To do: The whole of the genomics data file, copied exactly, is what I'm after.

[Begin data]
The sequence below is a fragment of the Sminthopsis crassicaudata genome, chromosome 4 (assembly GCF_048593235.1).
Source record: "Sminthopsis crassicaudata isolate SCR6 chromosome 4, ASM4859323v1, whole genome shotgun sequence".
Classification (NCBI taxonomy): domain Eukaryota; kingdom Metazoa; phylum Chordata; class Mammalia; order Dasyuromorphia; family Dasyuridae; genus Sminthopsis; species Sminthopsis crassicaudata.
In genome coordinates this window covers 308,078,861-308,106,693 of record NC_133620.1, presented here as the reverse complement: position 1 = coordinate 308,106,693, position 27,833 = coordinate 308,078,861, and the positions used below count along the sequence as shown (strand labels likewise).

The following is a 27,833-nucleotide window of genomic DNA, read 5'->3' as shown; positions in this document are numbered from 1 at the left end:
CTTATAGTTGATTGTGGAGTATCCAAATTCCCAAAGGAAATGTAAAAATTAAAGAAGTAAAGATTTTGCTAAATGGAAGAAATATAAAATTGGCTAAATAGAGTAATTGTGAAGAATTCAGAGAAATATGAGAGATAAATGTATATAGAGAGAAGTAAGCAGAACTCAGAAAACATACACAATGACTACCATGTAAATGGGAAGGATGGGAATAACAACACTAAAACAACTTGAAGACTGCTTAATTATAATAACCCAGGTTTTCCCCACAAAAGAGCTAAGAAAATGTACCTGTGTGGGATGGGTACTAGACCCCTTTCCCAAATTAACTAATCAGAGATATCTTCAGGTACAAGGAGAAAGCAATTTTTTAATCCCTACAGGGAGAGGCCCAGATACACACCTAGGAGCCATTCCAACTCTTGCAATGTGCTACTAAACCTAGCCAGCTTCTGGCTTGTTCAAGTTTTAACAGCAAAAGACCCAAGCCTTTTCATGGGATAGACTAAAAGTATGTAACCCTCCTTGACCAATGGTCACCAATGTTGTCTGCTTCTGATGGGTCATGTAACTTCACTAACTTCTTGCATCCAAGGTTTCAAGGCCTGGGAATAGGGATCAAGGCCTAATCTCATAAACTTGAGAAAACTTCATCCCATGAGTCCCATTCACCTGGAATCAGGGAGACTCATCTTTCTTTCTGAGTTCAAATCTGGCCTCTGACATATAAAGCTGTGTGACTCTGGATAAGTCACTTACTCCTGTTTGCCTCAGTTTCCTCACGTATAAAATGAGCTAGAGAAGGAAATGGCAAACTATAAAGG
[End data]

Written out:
The sequence below is a fragment of the Sminthopsis crassicaudata genome, chromosome 4 (assembly GCF_048593235.1).
Source record: "Sminthopsis crassicaudata isolate SCR6 chromosome 4, ASM4859323v1, whole genome shotgun sequence".
Classification (NCBI taxonomy): domain Eukaryota; kingdom Metazoa; phylum Chordata; class Mammalia; order Dasyuromorphia; family Dasyuridae; genus Sminthopsis; species Sminthopsis crassicaudata.
In genome coordinates this window covers 308,078,861-308,106,693 of record NC_133620.1, presented here as the reverse complement: position 1 = coordinate 308,106,693, position 27,833 = coordinate 308,078,861, and the positions used below count along the sequence as shown (strand labels likewise).

The following is a 27,833-nucleotide window of genomic DNA, read 5'->3' as shown; positions in this document are numbered from 1 at the left end:
CTTATAGTTGATTGTGGAGTATCCAAATTCCCAAAGGAAATGTAAAAATTAAAGAAGTAAAGATTTTGCTAAATGGAAGAAATATAAAATTGGCTAAATAGAGTAATTGTGAAGAATTCAGAGAAATATGAGAGATAAATGTATATAGAGAGAAGTAAGCAGAACTCAGAAAACATACACAATGACTACCATGTAAATGGGAAGGATGGGAATAACAACACTAAAACAACTTGAAGACTGCTTAATTATAATAACCCAGGTTTTCCCCACAAAAGAGCTAAGAAAATGTACCTGTGTGGGATGGGTACTAGACCCCTTTCCCAAATTAACTAATCAGAGATATCTTCAGGTACAAGGAGAAAGCAATTTTTTAATCCCTACAGGGAGAGGCCCAGATACACACCTAGGAGCCATTCCAACTCTTGCAATGTGCTACTAAACCTAGCCAGCTTCTGGCTTGTTCAAGTTTTAACAGCAAAAGACCCAAGCCTTTTCATGGGATAGACTAAAAGTATGTAACCCTCCTTGACCAATGGTCACCAATGTTGTCTGCTTCTGATGGGTCATGTAACTTCACTAACTTCTTGCATCCAAGGTTTCAAGGCCTGGGAATAGGGATCAAGGCCTAATCTCATAAACTTGAGAAAACTTCATCCCATGAGTCCCATTCACCTGGAATCAGGGAGACTCATCTTTCTTTCTGAGTTCAAATCTGGCCTCTGACATATAAAGCTGTGTGACTCTGGATAAGTCACTTACTCCTGTTTGCCTCAGTTTCCTCACGTATAAAATGAGCTAGAGAAGGAAATGGCAAACTATAAAGG